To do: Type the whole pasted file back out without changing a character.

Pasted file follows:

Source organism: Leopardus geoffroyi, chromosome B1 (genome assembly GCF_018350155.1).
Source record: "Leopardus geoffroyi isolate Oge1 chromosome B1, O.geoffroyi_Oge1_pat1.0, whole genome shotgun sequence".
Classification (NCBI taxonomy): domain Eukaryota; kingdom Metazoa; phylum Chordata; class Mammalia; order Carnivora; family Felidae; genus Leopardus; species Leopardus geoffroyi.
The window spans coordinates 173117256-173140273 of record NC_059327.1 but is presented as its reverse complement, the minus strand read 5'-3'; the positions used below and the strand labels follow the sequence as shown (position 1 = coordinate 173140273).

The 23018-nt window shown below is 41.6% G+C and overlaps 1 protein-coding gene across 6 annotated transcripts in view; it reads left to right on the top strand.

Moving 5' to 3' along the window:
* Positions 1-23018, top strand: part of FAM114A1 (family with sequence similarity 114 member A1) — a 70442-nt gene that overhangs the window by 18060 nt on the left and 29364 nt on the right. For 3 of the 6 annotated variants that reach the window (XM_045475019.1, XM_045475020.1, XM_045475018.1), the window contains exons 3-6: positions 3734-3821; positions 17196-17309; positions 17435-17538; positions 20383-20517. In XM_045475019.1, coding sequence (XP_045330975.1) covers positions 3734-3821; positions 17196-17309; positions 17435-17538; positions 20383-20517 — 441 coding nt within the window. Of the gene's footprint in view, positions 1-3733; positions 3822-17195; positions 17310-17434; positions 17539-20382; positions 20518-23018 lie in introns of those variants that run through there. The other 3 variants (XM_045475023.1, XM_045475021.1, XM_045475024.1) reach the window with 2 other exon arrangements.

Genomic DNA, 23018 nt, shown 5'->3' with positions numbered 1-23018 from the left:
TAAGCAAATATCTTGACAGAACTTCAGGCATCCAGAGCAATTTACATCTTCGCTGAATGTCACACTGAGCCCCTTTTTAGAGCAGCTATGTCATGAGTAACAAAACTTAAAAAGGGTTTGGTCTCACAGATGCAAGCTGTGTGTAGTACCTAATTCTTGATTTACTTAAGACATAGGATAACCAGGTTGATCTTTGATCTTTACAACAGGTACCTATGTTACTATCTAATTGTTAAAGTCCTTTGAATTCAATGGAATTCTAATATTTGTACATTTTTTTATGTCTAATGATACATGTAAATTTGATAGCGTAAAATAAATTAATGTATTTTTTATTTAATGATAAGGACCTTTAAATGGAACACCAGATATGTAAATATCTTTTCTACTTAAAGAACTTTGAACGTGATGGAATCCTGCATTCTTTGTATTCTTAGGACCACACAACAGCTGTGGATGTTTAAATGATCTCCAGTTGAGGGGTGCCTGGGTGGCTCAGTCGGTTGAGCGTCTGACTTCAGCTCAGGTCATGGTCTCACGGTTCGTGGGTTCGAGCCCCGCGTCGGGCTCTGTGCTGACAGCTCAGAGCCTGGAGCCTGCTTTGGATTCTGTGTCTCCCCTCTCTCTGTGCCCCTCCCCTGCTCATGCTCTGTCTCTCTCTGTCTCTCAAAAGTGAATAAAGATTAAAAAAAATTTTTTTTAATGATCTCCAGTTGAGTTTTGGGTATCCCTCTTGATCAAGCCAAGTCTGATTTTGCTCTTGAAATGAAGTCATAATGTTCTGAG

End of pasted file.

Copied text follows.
Source organism: Leopardus geoffroyi, chromosome B1 (genome assembly GCF_018350155.1).
Source record: "Leopardus geoffroyi isolate Oge1 chromosome B1, O.geoffroyi_Oge1_pat1.0, whole genome shotgun sequence".
Classification (NCBI taxonomy): domain Eukaryota; kingdom Metazoa; phylum Chordata; class Mammalia; order Carnivora; family Felidae; genus Leopardus; species Leopardus geoffroyi.
The window spans coordinates 173117256-173140273 of record NC_059327.1 but is presented as its reverse complement, the minus strand read 5'-3'; the positions used below and the strand labels follow the sequence as shown (position 1 = coordinate 173140273).

The 23018-nt window shown below is 41.6% G+C and overlaps 1 protein-coding gene across 6 annotated transcripts in view; it reads left to right on the top strand.

Moving 5' to 3' along the window:
* Positions 1-23018, top strand: part of FAM114A1 (family with sequence similarity 114 member A1) — a 70442-nt gene that overhangs the window by 18060 nt on the left and 29364 nt on the right. For 3 of the 6 annotated variants that reach the window (XM_045475019.1, XM_045475020.1, XM_045475018.1), the window contains exons 3-6: positions 3734-3821; positions 17196-17309; positions 17435-17538; positions 20383-20517. In XM_045475019.1, coding sequence (XP_045330975.1) covers positions 3734-3821; positions 17196-17309; positions 17435-17538; positions 20383-20517 — 441 coding nt within the window. Of the gene's footprint in view, positions 1-3733; positions 3822-17195; positions 17310-17434; positions 17539-20382; positions 20518-23018 lie in introns of those variants that run through there. The other 3 variants (XM_045475023.1, XM_045475021.1, XM_045475024.1) reach the window with 2 other exon arrangements.

Genomic DNA, 23018 nt, shown 5'->3' with positions numbered 1-23018 from the left:
TAAGCAAATATCTTGACAGAACTTCAGGCATCCAGAGCAATTTACATCTTCGCTGAATGTCACACTGAGCCCCTTTTTAGAGCAGCTATGTCATGAGTAACAAAACTTAAAAAGGGTTTGGTCTCACAGATGCAAGCTGTGTGTAGTACCTAATTCTTGATTTACTTAAGACATAGGATAACCAGGTTGATCTTTGATCTTTACAACAGGTACCTATGTTACTATCTAATTGTTAAAGTCCTTTGAATTCAATGGAATTCTAATATTTGTACATTTTTTTATGTCTAATGATACATGTAAATTTGATAGCGTAAAATAAATTAATGTATTTTTTATTTAATGATAAGGACCTTTAAATGGAACACCAGATATGTAAATATCTTTTCTACTTAAAGAACTTTGAACGTGATGGAATCCTGCATTCTTTGTATTCTTAGGACCACACAACAGCTGTGGATGTTTAAATGATCTCCAGTTGAGGGGTGCCTGGGTGGCTCAGTCGGTTGAGCGTCTGACTTCAGCTCAGGTCATGGTCTCACGGTTCGTGGGTTCGAGCCCCGCGTCGGGCTCTGTGCTGACAGCTCAGAGCCTGGAGCCTGCTTTGGATTCTGTGTCTCCCCTCTCTCTGTGCCCCTCCCCTGCTCATGCTCTGTCTCTCTCTGTCTCTCAAAAGTGAATAAAGATTAAAAAAAATTTTTTTTAATGATCTCCAGTTGAGTTTTGGGTATCCCTCTTGATCAAGCCAAGTCTGATTTTGCTCTTGAAATGAAGTCATAATGTTCTGAG